When it comes to stroke, time is brain; making speed a critical component of treatment. As part of a new telemedicine program implemented in all four Lee Memorial Health System acute care hospitals, stroke care has been expedited, decreasing door to needle times – the interval between patients’ arrival to the hospital and the start of treatment.
With a telemedicine program in place, neurologists who are off site can now evaluate patients in the emergency department (ED) that present with stroke symptoms and offer remote consultations. They can make a diagnosis and treatment recommendations to the ED staff through the use of high-quality, interactive technology involving real time access through digital video cameras, monitors, the internet, and other teleconferencing equipment. A prompt evaluation reduces diagnostic delays and speeds the delivery of tPA (clot-busting drugs), which can greatly diminish stroke related disability and death.
The telemedicine program works like a well-oiled machine involving physicians, radiology technicians, nurses, and other staff. As a suspected stroke patient arrives to the ED, they will typically undergo a CT scan. During this time, the emergency room physician alerts the neurologist on call and gives a brief overview of the patient’s condition as a tech sets up the tele-health cart in the patient’s room.
CT scan results are available quickly allowing the neurologist to review them as the patient returns from the scan. Rather than driving under stress and racing to the hospital, neurologists can now begin evaluating a patient and making an assessment from the calm and comfort of their home, office, or wherever they happen to be when the call comes in.
After assessing the available information, the neurologist is virtually present via the tele-health cart the tech placed in the room, and leads the care team through evidence-based protocols to provide an optimal outcome given the patient’s unique set of circumstances.
Cape Coral Hospital’s Emergency Department team was the first in Lee County to use telemedicine to treat a stroke patient. As designated Primary Stroke Centers (Cape Coral Hospital and Lee Memorial Hospital) and a Comprehensive Stroke Center (Gulf Coast Medical Center), Lee Memorial Health System’s hospitals already deliver swift, leading-edge and effective treatment available every day around the clock.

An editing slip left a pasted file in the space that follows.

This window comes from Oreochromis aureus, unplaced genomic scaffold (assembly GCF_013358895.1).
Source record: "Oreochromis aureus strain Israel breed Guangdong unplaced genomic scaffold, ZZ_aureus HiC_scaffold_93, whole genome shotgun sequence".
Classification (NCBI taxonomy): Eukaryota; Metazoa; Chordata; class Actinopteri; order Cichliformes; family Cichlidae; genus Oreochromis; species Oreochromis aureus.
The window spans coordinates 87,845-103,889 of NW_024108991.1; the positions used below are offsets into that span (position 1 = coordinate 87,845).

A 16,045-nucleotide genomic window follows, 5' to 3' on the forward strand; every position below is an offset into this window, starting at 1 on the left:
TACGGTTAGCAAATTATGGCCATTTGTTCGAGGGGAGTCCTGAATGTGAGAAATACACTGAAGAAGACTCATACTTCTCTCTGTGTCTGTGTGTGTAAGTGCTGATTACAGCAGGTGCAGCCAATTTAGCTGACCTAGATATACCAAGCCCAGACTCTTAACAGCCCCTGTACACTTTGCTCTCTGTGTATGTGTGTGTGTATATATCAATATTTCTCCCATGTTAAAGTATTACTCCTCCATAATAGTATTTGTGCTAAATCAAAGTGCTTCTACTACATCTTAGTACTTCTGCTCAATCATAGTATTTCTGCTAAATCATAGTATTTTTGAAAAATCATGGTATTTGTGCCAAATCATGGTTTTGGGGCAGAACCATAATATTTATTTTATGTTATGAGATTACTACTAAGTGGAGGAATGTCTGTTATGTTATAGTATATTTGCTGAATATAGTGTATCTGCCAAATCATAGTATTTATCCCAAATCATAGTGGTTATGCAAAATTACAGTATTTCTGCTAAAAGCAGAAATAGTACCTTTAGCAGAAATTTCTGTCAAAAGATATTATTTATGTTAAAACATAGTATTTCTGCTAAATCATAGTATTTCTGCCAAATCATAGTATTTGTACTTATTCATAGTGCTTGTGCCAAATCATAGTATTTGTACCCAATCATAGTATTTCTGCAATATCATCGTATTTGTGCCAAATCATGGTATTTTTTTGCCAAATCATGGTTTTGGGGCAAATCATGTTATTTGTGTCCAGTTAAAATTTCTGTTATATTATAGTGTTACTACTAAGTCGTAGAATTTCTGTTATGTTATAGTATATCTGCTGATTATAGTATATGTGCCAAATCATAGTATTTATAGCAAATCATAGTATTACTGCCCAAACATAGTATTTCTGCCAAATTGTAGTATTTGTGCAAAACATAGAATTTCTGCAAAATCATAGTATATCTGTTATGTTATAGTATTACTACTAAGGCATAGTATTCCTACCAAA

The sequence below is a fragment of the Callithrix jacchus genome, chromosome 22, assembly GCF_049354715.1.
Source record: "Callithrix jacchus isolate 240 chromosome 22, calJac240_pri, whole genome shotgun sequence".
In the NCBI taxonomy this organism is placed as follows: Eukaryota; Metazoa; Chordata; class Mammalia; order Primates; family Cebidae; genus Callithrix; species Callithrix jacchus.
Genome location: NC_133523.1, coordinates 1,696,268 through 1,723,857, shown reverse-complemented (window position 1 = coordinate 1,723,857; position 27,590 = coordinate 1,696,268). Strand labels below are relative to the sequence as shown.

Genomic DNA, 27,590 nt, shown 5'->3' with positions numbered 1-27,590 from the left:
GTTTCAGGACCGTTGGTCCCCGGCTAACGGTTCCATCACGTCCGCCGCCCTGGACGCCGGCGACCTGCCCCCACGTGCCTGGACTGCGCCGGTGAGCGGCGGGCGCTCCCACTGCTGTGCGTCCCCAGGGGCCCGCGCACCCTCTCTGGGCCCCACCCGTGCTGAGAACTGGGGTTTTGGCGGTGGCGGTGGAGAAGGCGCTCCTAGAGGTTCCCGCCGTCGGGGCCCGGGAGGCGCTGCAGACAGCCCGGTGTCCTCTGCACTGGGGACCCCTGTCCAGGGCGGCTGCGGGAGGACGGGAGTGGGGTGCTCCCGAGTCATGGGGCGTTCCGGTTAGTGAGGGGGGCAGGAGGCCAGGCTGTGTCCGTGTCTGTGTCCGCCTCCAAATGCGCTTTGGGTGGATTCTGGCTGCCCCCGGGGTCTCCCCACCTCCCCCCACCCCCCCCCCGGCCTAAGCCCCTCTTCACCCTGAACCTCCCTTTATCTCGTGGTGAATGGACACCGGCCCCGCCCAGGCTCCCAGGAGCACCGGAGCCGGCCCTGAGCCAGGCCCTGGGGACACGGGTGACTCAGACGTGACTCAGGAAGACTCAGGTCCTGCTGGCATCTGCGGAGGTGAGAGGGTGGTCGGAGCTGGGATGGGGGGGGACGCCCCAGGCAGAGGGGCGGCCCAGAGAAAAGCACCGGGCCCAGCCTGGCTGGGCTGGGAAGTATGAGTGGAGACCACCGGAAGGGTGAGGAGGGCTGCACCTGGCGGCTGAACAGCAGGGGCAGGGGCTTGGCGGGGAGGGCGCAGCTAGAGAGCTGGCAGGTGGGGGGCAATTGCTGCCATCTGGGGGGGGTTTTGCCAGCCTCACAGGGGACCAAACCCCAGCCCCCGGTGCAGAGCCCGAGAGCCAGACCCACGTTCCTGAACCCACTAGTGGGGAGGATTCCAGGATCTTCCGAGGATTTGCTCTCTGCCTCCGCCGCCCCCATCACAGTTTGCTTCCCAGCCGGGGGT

Stroke is a leading cause of long term disability and death in the United States, killing nearly 130,000 Americans each year—that’s one of every 19 deaths. This new approach has the potential to reducing the burden of stroke disability in our community by improving the level and speed of care the team is able to provide.
If you think you or someone else is having a stroke think F.A.S.T.:
Face. Ask them to smile and look for drooping on one side of the face.
Arms. Ask them to raise both arms and look for weakness or inability to lift.
Speech. Ask them to repeat you and listen for slurred or strange speech.
Time. During a stroke every minute counts. If you observe any of these signs, it’s very important to call 911 and get help immediately. All too often people lose valuable time because they are in disbelief or they wait hoping to feel better. Don’t wait and don’t drive yourself to the hospital. Emergency services can begin to assess your condition and communicate with hospital staff to expedite care when you arrive.
Bill Carracino, M.D., has served more than half of his 25 year career in Fort Myers, and was the first neurologist in Lee County to use telemedicine to treat a stroke patient. He is also the chief medical informatics officer for Lee Memorial Health System